“In other words, spells are more than just magical recipes for getting your own way; they are miniature rituals designed to foster a sense of mystery and wonder (what Ezzy calls ‘enchantment’) in everyday life, and to evoke a positive sense of power and hope in the spell-caster’s life. Even if casting a spell doesn’t make you rich or win you love, it could give you hope that such blessings really are possible in your life.

There are many Pagans and Wiccans that have no interest, belief in, or talent for spell-casting. That’s okay. I don’t believe that Witchcraft was ever meant to be a widespread practice. It may be elitist of me to suggest it, but I don’t think that everyone can cast an effective spell. Some can, some can’t. What we have today however are people drawn to the purely religious and spiritual aspects of Neo-Paganism and mistaking it for Witchcraft. They need to find a way to explain the place of spell-casting in a modern world, so its gets explained away in psycho-babble.

Many teachers today will explain that spells don’t actually offer outer change, only inner change. A spell to help you get a job will perhaps build your confidence but not affect the mind of the interviewer. The claim is that the magick is providing mystery, wonder, and self-affirmation. These are all good things, but it is clear that Witches throughout history did not feel this way about their craft, and neither do I!

I and many others know from experience that a well placed and executed spell can alter future events, affect the mind and spirit of a target or a client, and generally deliver the goods that are traditionally attributed to the craft. The effectiveness of this depends on the ability of the practitioner, knowledge of the art, and skillful application of that power and knowledge. Some people have a talent for practical magic. Some do not. Not so long ago, if you didn’t have a gift or calling for Witchcraft, you would not have been drawn to it. Now that it has become a popular subculture and religion, I wonder if people that don’t have much talent for spell work feel the need to write it off? To be clear I don’t think that you need to practice spellcraft to be a Pagan, or even a Wiccan, but that doesn’t mean we should reduce the classical art of Witchcraft to therapeutic drama.

McColman quotes writer Laura LaVoie as saying: “One of my fears with the spell books is that they send the wrong message to those looking for answers on how to be Pagan.” I have heard her fear echoed often in the Pagan community but very few consider the other side of the coin: Neo-Pagans can sometimes send the wrong message to those that just want to practice Witchcraft.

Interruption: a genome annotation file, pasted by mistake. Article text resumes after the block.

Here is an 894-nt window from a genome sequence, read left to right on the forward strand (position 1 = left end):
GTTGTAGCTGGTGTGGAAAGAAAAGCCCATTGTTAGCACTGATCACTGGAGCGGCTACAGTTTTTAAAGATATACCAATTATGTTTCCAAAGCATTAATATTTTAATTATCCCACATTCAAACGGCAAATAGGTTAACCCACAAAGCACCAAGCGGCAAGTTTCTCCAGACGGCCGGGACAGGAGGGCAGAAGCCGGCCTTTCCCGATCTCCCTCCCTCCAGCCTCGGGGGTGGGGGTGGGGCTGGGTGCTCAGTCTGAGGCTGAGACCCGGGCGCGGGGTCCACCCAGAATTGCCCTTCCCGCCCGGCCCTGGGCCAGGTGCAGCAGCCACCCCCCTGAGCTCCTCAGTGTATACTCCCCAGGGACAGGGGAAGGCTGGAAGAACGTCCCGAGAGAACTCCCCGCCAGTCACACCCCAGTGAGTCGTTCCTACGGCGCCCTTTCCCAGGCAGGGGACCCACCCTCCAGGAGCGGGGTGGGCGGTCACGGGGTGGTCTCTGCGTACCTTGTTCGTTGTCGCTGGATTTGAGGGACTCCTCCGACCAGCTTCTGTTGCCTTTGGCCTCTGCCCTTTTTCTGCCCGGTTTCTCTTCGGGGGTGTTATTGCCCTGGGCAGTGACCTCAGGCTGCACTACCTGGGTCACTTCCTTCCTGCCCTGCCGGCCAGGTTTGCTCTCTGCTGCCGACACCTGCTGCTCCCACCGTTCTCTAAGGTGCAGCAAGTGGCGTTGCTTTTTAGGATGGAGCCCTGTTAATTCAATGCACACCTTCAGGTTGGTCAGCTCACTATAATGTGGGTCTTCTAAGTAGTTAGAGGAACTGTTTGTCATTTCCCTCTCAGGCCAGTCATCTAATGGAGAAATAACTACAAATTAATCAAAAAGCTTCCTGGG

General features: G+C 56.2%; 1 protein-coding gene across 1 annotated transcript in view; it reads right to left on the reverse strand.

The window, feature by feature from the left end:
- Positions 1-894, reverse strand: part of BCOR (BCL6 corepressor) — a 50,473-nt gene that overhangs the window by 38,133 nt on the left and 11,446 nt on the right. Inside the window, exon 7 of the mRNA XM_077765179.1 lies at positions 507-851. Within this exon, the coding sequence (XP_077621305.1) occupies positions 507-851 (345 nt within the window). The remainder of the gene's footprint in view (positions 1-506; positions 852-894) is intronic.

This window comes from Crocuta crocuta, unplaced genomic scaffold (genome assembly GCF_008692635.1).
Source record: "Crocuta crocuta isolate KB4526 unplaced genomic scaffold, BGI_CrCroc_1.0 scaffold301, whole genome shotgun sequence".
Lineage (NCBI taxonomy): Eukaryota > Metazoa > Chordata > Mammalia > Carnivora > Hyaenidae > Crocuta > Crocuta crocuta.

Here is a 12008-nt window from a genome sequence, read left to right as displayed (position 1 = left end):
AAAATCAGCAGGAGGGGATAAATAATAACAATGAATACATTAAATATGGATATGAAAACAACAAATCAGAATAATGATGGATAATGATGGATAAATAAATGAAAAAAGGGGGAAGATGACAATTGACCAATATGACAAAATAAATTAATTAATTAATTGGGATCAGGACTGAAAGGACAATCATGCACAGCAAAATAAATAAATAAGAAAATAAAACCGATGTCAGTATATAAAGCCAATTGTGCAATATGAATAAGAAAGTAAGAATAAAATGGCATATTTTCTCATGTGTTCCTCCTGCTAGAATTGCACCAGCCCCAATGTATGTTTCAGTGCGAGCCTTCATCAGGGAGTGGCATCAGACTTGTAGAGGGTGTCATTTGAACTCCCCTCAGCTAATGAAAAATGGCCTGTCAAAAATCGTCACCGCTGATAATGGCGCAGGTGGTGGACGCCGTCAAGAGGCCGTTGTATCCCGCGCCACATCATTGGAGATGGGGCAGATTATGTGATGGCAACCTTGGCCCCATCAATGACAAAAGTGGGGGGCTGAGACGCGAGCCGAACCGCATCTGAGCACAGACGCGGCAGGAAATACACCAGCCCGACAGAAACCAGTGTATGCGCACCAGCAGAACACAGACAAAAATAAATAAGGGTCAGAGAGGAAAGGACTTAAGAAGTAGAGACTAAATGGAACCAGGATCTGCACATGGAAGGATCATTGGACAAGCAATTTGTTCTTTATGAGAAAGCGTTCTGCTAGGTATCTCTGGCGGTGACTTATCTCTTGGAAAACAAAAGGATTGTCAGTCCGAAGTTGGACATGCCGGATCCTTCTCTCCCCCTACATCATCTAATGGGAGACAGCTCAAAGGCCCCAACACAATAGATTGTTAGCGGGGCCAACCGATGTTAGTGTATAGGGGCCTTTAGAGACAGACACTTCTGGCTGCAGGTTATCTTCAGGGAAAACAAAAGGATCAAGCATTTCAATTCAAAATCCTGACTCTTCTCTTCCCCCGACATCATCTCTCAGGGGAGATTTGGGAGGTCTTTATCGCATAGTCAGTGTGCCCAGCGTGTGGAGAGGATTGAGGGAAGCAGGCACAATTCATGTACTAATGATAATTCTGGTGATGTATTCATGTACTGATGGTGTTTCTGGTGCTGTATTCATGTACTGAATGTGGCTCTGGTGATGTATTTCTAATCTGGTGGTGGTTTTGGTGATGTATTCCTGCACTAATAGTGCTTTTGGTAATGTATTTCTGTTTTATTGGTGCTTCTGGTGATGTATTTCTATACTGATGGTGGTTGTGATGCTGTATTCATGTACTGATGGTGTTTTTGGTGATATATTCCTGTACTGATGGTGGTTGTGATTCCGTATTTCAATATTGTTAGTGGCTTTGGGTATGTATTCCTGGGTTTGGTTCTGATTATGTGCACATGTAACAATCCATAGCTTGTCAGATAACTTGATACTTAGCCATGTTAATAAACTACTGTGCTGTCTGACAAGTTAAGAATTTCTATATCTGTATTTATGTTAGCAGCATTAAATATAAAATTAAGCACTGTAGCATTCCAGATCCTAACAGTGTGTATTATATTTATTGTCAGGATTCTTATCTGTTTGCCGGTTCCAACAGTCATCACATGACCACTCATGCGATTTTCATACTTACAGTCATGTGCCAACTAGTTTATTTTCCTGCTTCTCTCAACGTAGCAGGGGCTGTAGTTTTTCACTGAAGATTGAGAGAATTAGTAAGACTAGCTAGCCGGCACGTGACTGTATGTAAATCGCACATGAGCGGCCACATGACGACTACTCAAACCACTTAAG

It’s pretty easy to tell whether a book is religious or is a collection of spells. I find it difficult to believe that someone looking to get a start in a new religion would pick up an Encyclopedia of Spells. On the other hand I do know of many people who came to a spiritual path, Wiccan or otherwise, through a desire to cast spells that opened up deeper questions.

I have what I consider to be a very rigorous and serious spiritual practice. I also am a professional Occultist who does readings and magick for pay. If Wicca doesn’t want to be confused with spell-casting, then they should stop using the term Witchcraft and Wicca interchangeably. Wicca represents one tradition of Witchcraft, not the whole practice.

There is room for both spells and Spirit. Keep the spell books coming! Keep the Pagan books coming! Keep the Wiccan books coming! Let them all get better researched and lead people deeper into the mysteries, from whatever angle of approach they choose.

May the Blessing, Cursing, and Cunning Be!


Footnotes: McColman, Carl, Is Wicca Under A Spell?”, beliefnet.com, 2005.

Spell Casting: The Witches’ Craft

Spell Casting: The Witches’ Craft

Author: Jason Miller (Inominandum) 

The Greeks made a distinction between theurgy and thaumaturgy. Theurgy literally means “God working” and refers to spiritual work that leads one into illumination or gnosis. Thaumaturgy means, “wonder working” and refers to the conjuration of spirits, casting of spells, blessing, cursing, curing and harming through practical magick. The balance between these two aspects of the craft has been an issue since the emergence of Wicca in the 1950’s. Does spell casting overshadow religion? This debate has been heating up in online groups and blogs recently due to a story on beliefnet.com by Carl McColman entitled Is Wicca Under a Spell, which deals with both sides of the issue. Many people in the Pagan community that I have spoken with feel that magick and sorcery do the religious aspects of Wicca no good and should be downplayed. Some I have spoken to have no interest in spell-casting at all, or perhaps don’t even believe in practical magick, and thus see this aspect of the craft as an obstacle to Wicca taking its place as a major Western religion. I would like to take this opportunity to present the opposing argument.